Consumers are increasingly demanding that their meats come from animals raised in environmentally sensitive ways which give attention to animal welfare. Such methods improve meat quality. Poultry and rabbits require less land use than beef and pork, and were emphasized in this review.
More natural parasite control is desired without antibiotics. Plant extracts and essential oils can be used for parasites and include the following: rosemary (Rosmarinus officinalis), lemon balm (Melissa officinalis), peppermint (Mentha piperita), spearmint (M. virdis), wormwood (Artemisia absinthium), epazote (Chenopodium ambrosioides), thyme (Thymus vulgaris) and oregano (Origanum vulgare).
Extensive interviews were done of some farmers throughout British Columbia to see what remedies for parasites, bacteria, ticks and mites are used. Subsequently, a 180 page manual was developed. Specific remedies were included for different parasites. Experimental work was not done as the manual reports on current practices. Poultry farmers used 19 plants from 12 plant families, and rabbit growers used 11 plants from 8 families. (Many more plants are addressed in the full article.)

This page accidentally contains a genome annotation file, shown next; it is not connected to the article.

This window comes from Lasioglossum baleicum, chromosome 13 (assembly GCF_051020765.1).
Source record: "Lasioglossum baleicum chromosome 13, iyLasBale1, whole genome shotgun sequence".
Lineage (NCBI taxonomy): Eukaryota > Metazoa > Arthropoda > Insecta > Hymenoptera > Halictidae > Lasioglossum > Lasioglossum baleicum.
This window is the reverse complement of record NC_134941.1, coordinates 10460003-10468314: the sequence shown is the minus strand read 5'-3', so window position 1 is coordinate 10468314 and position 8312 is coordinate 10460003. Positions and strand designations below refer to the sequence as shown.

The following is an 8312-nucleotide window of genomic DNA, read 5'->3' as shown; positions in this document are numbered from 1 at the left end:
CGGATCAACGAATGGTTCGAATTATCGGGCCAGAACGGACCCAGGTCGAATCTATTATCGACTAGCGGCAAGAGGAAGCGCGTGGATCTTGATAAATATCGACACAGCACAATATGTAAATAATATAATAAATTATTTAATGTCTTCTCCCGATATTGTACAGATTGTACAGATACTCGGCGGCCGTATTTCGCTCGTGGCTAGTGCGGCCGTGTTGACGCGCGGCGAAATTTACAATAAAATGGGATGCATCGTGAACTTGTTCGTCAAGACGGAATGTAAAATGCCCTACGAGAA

CONCLUSION: More natural forms of internal and external pest control are available for farmers raising animals for consumption. As well, many plants and essential oils are now being used for pest control in British Columbia. These products are more environmentally friendly, and provide less pesticide residue from in meat consumed.
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